By Zixin Huang, Pieter Kok, and Cosmo Lupo
Submitted to arXiv on 25 March 2020.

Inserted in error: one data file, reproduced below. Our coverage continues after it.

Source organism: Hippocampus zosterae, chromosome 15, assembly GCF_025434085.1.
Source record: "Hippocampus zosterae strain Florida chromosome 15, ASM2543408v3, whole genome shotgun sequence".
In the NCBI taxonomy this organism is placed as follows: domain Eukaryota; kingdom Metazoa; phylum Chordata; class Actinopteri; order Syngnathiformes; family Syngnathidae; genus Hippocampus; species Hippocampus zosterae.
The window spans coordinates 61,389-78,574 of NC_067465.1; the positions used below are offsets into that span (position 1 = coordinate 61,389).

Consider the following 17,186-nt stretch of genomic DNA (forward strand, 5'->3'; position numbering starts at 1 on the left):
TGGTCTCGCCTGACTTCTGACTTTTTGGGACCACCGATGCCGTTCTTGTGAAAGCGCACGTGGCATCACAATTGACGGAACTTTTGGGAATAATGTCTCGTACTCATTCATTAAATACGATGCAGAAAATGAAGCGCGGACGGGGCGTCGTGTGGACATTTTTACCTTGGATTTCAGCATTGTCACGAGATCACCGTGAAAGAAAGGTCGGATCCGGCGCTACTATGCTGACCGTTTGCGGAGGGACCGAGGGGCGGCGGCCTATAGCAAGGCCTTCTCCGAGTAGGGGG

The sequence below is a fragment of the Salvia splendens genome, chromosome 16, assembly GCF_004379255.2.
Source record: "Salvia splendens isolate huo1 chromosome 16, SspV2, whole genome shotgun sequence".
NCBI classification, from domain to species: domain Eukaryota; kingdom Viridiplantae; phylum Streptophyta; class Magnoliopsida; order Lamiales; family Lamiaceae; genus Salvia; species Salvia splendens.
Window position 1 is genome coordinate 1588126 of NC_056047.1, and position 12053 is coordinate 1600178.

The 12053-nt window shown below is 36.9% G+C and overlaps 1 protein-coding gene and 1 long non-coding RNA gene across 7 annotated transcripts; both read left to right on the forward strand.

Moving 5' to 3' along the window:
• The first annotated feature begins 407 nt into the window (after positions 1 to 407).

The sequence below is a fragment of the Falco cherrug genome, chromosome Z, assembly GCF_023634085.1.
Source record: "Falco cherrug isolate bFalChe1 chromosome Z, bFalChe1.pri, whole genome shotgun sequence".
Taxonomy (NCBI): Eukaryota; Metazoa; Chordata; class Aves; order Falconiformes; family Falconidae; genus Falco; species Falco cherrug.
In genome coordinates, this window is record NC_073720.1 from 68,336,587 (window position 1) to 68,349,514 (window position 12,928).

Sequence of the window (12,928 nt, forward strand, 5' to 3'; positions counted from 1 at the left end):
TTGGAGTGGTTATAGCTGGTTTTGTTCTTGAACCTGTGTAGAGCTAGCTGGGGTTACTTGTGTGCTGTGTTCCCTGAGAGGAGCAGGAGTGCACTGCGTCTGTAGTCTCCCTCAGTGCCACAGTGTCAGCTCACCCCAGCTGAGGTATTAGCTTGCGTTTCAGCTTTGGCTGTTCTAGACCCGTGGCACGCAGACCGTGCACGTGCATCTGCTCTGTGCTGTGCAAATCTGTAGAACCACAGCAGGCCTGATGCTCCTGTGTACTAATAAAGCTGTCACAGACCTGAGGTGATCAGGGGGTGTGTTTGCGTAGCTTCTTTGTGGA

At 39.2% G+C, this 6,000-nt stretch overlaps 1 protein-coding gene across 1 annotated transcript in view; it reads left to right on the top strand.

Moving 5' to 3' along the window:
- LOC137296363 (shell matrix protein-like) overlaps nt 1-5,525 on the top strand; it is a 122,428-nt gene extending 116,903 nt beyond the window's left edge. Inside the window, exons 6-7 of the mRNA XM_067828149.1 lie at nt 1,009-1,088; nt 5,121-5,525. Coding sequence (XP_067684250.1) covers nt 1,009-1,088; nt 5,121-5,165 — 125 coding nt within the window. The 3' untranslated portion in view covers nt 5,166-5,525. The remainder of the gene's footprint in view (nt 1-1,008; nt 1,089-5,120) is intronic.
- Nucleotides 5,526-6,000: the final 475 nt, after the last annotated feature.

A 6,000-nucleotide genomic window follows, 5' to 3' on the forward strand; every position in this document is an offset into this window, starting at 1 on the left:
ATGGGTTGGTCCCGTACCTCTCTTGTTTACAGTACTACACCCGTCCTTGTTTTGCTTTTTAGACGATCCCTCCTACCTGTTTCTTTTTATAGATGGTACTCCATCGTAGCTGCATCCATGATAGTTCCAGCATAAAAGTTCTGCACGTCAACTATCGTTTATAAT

Random quantum circuit samplers have been used to demonstrate the exponential speed-up of quantum processors beyond what is tractable classically [Arute, K. et al., Nature 574, 505 (2019)]. However, useful applications for these samplers have so far been elusive. Here, we propose random circuit as efficient devices for protecting the output of a quantum computer. We consider a scenario where the server performs universal fault-tolerant quantum computation and the user gains access to the output using a pseudo-random circuit. We show that a private key much smaller than the size of the output may prevent unauthorised access. For an n-qubit computation, a standard approach requires an n-bit key to scramble the state. We provide an information-theoretic proof showing that obfuscation can be achieved with order n−Hmin(X) secret bits, where Hmin(X) is the min-entropy of the output of the computation. As interesting computations are expected to have large min-entropy, this represents a substantial reduction of the key size.